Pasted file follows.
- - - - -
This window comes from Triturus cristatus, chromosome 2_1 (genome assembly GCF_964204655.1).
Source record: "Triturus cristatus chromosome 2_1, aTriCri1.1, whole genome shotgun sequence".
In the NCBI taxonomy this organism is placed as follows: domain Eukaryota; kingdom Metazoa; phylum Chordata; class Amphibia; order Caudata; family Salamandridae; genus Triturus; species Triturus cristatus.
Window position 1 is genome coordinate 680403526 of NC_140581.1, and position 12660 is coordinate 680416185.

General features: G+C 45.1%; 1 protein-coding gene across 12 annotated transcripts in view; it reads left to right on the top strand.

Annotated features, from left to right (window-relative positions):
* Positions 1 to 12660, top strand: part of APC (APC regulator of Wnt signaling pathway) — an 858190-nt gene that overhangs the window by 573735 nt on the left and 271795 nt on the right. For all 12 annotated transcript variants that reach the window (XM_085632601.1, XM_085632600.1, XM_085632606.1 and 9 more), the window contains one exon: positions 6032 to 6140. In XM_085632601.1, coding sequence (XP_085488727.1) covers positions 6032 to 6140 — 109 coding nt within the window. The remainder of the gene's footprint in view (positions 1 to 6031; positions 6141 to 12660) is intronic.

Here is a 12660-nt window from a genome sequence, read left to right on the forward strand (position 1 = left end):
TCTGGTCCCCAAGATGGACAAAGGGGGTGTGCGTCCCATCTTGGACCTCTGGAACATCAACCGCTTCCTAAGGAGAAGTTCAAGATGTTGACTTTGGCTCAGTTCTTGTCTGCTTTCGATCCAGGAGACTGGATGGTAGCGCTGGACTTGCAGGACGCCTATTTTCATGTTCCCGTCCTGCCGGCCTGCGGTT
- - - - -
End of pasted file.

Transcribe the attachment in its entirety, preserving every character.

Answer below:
This window comes from Triturus cristatus, chromosome 2_1 (genome assembly GCF_964204655.1).
Source record: "Triturus cristatus chromosome 2_1, aTriCri1.1, whole genome shotgun sequence".
In the NCBI taxonomy this organism is placed as follows: domain Eukaryota; kingdom Metazoa; phylum Chordata; class Amphibia; order Caudata; family Salamandridae; genus Triturus; species Triturus cristatus.
Window position 1 is genome coordinate 680403526 of NC_140581.1, and position 12660 is coordinate 680416185.

General features: G+C 45.1%; 1 protein-coding gene across 12 annotated transcripts in view; it reads left to right on the top strand.

Annotated features, from left to right (window-relative positions):
* Positions 1 to 12660, top strand: part of APC (APC regulator of Wnt signaling pathway) — an 858190-nt gene that overhangs the window by 573735 nt on the left and 271795 nt on the right. For all 12 annotated transcript variants that reach the window (XM_085632601.1, XM_085632600.1, XM_085632606.1 and 9 more), the window contains one exon: positions 6032 to 6140. In XM_085632601.1, coding sequence (XP_085488727.1) covers positions 6032 to 6140 — 109 coding nt within the window. The remainder of the gene's footprint in view (positions 1 to 6031; positions 6141 to 12660) is intronic.

Here is a 12660-nt window from a genome sequence, read left to right on the forward strand (position 1 = left end):
TCTGGTCCCCAAGATGGACAAAGGGGGTGTGCGTCCCATCTTGGACCTCTGGAACATCAACCGCTTCCTAAGGAGAAGTTCAAGATGTTGACTTTGGCTCAGTTCTTGTCTGCTTTCGATCCAGGAGACTGGATGGTAGCGCTGGACTTGCAGGACGCCTATTTTCATGTTCCCGTCCTGCCGGCCTGCGGTT